(Weekly Organ of the Communist Party of India (Marxist)
November 09, 2008
Big Scam In Spectrum Allocation: Hold Enquiry
The Polit Bureau of the Communist Party of India (Marxist) issued the following statement on November 6, 2008
THE manner in which the 2G spectrum was allocated by the communications ministry has led to a huge scandal.
It is now clear from the sale of shares by Swan and Unitech that more than Rs 60,000 crore has been lost to the national exchequer by giving away scarce spectrum at a fraction of the market price. The CPI(M) is shocked that the UPA government, instead of addressing the huge scam that has taken place on the allocation of the fourth licence in 2G mobile services has taken the position that nothing needs to be done.
For the release of the fourth licence and the spectrum required, the communications ministry adopted a completely inexplicable principle of `first come first served’ for allocating the licence as well as a licence fee based on 2001 price. These 2G licences were priced at 2001 levels allegedly to keep the costs low for the consumers. However, this was not ensured through the licence terms and conditions. As a result, the parties who had secured these licences have sold or are selling their shares at huge profits.
The deal between UAE’s telecom operator Etisalat and Swan Telecom, and Unitech and Talenor (of Norway) has brought out the magnitude of largesse that has been doled out. Swan Telecom bought a licence for 13 circles along with the necessary 2G spectrum for a paltry Rs 1537 crore. Subsequently, it has sold 45 per cent of its stake to Etisalat for $900 million, taking its book value to $2 billion. This is without putting up any infrastructure, let alone starting operations. The Unitech-Talenor deal is no different. Unitech like Swan had not spent a single paisa for executing its licence. It has now sold 60 per cent of its stake to Talenor for Rs 6120 crore while paying only Rs 1651 crore as licence fee. The government has actually got only one-sixth of what it would have got, had it gone through a fresh auction route – a loss of Rs 10,000 crore to the exchequer on Swan and Unitech licences alone.
The total loss to the exchequer of giving away 2G GSM spectrum in this way, including to the CDMA operators, is over Rs 60,000 crore and must rank as one of the biggest financial scam of all times in the country.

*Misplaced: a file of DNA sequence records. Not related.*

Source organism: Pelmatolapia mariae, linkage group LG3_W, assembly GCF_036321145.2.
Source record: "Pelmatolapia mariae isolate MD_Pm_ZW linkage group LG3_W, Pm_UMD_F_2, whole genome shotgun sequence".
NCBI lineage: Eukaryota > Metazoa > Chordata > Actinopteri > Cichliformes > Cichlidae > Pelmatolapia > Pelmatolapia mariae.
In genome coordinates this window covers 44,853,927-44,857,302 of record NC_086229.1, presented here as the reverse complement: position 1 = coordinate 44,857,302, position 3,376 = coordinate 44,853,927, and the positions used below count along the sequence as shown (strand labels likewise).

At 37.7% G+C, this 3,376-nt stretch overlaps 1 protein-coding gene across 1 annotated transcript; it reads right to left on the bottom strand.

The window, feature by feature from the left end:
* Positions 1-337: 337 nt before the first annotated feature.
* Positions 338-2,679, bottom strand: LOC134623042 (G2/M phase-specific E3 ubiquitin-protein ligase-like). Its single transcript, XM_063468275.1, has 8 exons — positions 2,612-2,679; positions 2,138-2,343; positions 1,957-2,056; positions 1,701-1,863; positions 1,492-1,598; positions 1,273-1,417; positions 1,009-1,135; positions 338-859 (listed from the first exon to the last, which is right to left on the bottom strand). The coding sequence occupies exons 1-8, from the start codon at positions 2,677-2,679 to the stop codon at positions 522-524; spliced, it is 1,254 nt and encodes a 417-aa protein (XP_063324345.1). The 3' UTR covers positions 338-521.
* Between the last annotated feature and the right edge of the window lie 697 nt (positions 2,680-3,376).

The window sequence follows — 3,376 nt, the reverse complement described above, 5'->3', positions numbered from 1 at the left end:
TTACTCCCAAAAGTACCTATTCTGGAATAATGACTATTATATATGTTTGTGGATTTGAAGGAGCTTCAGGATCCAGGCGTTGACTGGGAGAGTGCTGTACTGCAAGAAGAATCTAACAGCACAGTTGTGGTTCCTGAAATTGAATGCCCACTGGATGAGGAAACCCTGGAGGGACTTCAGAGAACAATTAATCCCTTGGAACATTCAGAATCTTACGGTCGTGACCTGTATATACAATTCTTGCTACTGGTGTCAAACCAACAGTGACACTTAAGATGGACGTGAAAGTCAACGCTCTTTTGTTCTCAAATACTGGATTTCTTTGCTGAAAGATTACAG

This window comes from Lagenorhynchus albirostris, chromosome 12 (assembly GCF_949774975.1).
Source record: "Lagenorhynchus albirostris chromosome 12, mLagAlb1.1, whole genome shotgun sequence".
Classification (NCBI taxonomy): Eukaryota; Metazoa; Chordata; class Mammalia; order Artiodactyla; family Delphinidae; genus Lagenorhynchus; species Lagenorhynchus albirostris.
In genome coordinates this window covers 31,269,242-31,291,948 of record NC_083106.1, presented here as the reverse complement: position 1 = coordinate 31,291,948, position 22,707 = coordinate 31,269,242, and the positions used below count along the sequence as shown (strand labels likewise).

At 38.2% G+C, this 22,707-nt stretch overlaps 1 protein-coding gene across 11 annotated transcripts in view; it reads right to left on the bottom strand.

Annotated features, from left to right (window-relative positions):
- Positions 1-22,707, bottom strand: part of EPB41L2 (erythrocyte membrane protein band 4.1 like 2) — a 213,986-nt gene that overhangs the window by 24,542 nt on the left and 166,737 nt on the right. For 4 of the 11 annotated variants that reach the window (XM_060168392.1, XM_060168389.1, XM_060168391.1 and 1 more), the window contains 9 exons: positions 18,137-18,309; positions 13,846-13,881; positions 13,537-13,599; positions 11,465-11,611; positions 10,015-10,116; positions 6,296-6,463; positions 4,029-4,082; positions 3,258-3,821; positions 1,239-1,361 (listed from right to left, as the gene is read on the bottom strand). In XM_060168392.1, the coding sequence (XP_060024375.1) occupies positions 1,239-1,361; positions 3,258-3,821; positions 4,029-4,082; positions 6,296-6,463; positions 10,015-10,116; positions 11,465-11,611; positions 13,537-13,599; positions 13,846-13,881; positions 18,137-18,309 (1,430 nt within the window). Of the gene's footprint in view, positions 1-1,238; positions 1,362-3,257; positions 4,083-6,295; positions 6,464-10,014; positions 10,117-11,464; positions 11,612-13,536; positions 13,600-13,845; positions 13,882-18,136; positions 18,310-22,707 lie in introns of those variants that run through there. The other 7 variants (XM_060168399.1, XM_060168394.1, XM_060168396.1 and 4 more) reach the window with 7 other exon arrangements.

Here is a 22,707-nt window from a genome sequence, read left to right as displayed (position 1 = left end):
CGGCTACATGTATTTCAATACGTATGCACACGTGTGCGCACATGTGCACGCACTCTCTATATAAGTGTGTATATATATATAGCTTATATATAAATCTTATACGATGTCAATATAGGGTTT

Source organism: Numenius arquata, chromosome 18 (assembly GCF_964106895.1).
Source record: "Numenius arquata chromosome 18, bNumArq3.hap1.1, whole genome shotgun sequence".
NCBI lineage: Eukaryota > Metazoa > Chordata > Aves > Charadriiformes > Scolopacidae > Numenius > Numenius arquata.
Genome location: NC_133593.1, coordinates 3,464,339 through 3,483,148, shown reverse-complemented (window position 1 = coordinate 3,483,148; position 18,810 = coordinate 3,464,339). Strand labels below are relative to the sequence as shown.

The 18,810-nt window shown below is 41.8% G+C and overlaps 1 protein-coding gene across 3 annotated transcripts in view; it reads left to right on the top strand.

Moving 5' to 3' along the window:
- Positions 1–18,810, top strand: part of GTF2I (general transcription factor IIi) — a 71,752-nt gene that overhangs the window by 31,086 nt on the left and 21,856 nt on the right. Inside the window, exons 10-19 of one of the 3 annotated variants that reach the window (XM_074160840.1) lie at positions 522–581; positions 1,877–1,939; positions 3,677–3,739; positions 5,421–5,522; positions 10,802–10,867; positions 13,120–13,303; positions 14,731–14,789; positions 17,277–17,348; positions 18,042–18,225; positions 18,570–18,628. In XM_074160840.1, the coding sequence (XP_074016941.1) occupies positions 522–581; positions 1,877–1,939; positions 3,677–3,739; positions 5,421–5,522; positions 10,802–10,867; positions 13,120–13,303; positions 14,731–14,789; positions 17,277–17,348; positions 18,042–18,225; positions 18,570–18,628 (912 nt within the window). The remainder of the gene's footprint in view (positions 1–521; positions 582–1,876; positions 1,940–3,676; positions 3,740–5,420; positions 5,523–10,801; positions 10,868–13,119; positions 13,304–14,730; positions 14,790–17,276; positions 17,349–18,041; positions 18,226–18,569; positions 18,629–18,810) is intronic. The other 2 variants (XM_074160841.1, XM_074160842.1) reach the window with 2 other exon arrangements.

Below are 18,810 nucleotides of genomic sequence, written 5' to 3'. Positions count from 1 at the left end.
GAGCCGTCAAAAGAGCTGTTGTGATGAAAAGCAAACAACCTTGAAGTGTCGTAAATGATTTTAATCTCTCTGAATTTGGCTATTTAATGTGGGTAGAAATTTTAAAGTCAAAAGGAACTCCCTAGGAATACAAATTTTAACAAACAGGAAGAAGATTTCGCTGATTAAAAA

Instead of redressing what has become an open scandal, the government has dealt with the question as to whether these companies can sell their shares legally. This is not the issue. The issue is if scarce national resources are given away at throwaway prices and these are then sold at many times that price, what should the government do? It should either invoke fair trade practice/anti-monopoly sections, or look at other operative sections of the licence to see how this can be prevented. If no other recourse is available, it must levy a windfall tax on such speculative transactions. The CPI(M) demands the holding of an enquiry to find out how a scam of this magnitude could be carried out and to put in measures in the licences so that this does not recur in the future.
The Polit Bureau warns the government that the 3G licence issue also needs to be addressed properly. Otherwise, the government will lose huge revenue shares from the existing 2G licensees, as they switch from 2G and 3G spectrum. Already, one company is reported to be using the difference of revenue shares between different applications –mobile, long distance and internet – to under report its earnings in some segments. This is seriously impacting government’s revenue share. The 3G licence has similar potential. With the 2G experience, the government must ensure that adequate provisions are now put into the licence terms and conditions so that another fiasco can be avoided.